Nathalie Lamprecht
Charles University, Faculty of Arts | Views:

Creative Commons 4.0 by Nathalie Lamprecht. This text may be archived and redistributed both in electronic form and in hard copy, provided that the author and journal are properly cited and no fee is charged for access.

Ireland has been through several cycles of boom and bust in the last four decades, none as significant as the boom of the Celtic Tiger years (ca.1994-2008) and the following recession, both of which changed the socio-cultural landscape of the island for ever. Even now, following Brexit and the Covid-19 pandemic, amidst the current cost of living crisis, it is unclear whether austerity measures will once again come into play. Thus, the collection Austerity and Irish Women’s Writing and Culture, 1980-2020, edited by Deirdre Flynn and Ciara L. Murphy, is a timely and important contribution to Irish studies. It is an exploration of the interconnections between the Irish economy, resulting and repeated austerity measures, and the situation of women in Ireland. It delves into how these connections are reflected upon in a variety of contemporary literature, while also giving space to discussions of the social repercussions of austerity and the difficulties women face in the field of cultural production. Indeed, Austerity and Irish Women’s Writing and Culture, 1980-2020 manages to include a wide range of topics all of which combine to show that despite popular discourses of “masculinity in crisis,” it is in fact women who bear the brunt of recession and austerity measures. The collection brings together authors from different backgrounds – be it literary criticism, theatre, or poetry – to provide an overview of how austerity has affected both women in general as well as women’s writing and cultural production at different times over the last forty years. It thus achieves what it sets out to do: namely to show how in almost any area of life austerity functions as violence, leading to societal regression and lingering trauma in those most affected.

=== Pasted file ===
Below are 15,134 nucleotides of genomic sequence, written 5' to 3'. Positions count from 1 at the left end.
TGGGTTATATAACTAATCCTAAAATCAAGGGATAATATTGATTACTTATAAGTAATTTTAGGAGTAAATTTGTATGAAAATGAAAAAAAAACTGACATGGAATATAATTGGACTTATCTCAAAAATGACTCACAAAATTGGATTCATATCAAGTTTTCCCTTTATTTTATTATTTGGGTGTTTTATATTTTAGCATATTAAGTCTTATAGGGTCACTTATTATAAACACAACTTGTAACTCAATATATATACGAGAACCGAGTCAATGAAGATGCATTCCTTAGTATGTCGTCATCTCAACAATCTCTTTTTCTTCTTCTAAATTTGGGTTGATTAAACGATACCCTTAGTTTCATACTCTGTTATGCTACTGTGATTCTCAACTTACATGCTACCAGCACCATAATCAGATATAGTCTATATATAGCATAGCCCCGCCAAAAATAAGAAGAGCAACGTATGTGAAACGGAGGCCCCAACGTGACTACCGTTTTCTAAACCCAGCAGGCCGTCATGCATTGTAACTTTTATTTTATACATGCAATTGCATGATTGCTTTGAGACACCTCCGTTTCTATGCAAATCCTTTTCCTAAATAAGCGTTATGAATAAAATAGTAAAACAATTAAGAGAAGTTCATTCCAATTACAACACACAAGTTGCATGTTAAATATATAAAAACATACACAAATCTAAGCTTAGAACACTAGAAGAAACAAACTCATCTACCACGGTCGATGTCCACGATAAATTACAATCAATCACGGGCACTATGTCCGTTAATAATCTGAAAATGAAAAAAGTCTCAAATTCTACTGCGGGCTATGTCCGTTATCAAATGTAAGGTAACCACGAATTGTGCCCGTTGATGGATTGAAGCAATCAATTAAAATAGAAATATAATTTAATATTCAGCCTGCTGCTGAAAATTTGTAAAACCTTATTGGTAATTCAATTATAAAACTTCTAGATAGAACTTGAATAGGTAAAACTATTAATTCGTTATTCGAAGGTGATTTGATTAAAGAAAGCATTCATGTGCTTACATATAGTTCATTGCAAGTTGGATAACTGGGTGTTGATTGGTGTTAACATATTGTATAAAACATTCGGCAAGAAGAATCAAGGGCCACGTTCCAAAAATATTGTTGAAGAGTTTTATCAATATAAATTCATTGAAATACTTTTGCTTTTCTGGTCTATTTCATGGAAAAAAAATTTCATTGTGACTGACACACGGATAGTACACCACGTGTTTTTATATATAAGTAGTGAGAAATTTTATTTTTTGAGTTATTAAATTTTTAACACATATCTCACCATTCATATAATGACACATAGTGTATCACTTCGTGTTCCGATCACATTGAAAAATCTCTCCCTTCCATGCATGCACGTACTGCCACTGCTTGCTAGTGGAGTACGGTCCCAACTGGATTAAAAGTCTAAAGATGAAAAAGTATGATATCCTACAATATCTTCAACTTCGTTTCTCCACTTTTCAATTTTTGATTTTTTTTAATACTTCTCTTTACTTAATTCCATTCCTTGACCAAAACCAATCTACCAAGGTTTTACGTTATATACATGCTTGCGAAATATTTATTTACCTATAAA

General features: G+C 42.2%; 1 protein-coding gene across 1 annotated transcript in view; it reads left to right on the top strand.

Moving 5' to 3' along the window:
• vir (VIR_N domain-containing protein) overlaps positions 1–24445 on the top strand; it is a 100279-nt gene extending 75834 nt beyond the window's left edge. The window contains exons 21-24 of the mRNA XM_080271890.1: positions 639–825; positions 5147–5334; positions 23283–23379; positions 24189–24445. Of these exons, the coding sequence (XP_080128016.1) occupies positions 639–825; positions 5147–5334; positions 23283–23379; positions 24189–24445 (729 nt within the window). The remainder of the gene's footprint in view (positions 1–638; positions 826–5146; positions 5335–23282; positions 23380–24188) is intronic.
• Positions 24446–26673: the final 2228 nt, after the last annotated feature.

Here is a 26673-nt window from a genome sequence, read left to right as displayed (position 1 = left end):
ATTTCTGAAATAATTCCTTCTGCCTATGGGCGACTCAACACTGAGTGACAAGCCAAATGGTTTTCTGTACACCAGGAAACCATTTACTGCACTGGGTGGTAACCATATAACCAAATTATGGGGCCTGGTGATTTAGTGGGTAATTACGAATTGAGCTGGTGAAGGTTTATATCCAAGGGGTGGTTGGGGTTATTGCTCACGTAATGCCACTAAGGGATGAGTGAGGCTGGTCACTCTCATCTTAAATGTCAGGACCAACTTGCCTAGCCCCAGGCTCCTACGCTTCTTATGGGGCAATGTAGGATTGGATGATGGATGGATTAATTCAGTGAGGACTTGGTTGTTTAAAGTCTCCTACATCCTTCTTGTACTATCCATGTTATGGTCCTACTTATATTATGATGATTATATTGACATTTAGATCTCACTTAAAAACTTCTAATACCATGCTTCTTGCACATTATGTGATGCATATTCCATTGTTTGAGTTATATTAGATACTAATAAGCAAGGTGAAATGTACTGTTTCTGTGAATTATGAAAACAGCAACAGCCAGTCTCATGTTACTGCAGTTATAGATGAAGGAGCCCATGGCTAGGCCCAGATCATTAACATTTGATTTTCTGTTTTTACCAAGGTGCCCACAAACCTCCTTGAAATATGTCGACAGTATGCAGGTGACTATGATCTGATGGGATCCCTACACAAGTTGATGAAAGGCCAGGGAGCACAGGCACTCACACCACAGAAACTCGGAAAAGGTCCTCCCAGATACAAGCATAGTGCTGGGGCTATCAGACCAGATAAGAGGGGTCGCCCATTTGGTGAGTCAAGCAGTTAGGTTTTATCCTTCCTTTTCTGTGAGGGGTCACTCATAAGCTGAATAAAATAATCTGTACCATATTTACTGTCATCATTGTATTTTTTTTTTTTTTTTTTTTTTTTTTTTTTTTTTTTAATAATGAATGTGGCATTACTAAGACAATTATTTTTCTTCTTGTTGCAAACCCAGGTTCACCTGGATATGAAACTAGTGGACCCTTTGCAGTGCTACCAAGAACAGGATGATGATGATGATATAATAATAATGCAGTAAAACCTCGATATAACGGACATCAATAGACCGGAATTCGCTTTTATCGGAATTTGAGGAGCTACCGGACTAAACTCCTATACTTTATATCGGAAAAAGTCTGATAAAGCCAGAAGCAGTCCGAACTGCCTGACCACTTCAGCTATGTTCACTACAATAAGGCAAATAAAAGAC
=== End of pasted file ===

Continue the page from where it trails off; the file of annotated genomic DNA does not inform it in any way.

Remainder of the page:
In fact, as Flynn and Murphy’s introduction indicates, not only are already meagre state supports cut in times of crisis, but any attempts at improving the social standing of marginalized groups are abandoned too. Throughout the collection, contributors note that while women’s rights were gaining traction in the Celtic Tiger years, in the recession following, a return to a more conservative family model became apparent. Flynn and Murphy observe that overall social progress tends to take place in times of economic prowess, while in times of crisis, these movements often reverse; thus, the collection is dedicated to “seeking out stories of the domestic, unseen labour, and the struggle faced by many women intensified by austerity measures” (10). The collection further notes that Irish women’s writing has tendentially been perceived by canon-making institutions as ‘domestic’ and too limited, not fit to compete with the ostensibly more universal, masculine topics of nation and selfhood. Touching upon all of these issues and more, the collection attempts to answer the questions of “what sort of literature and theatre does austerity produce? And if the effects of austerity are gendered, then what are the gender-specific responses to austerity?” (2).

Poetry scholar Laura Loftus uses her chapter, “Two Opposing Narratives? The Field Day and LIP Pamphlets,” to show how Ireland’s cultural landscape in the 1980s was not ready to welcome feminist approaches. LIP’s collaborative approach challenged the idea of the lone male genius Irish writer, and it was decidedly underfunded, leading to claims of it being an “amateur endeavour” compared to the more established all-male Field Day company’s pamphlets. Loftus shows how those who have money are on the deciding end of who gets forgotten and who gets anthologized, thus offering a belated explanation for how the Field Day Anthology’s exclusion of women writers could happen, despite the already ongoing discussion of feminist literary criticism in Ireland at the time.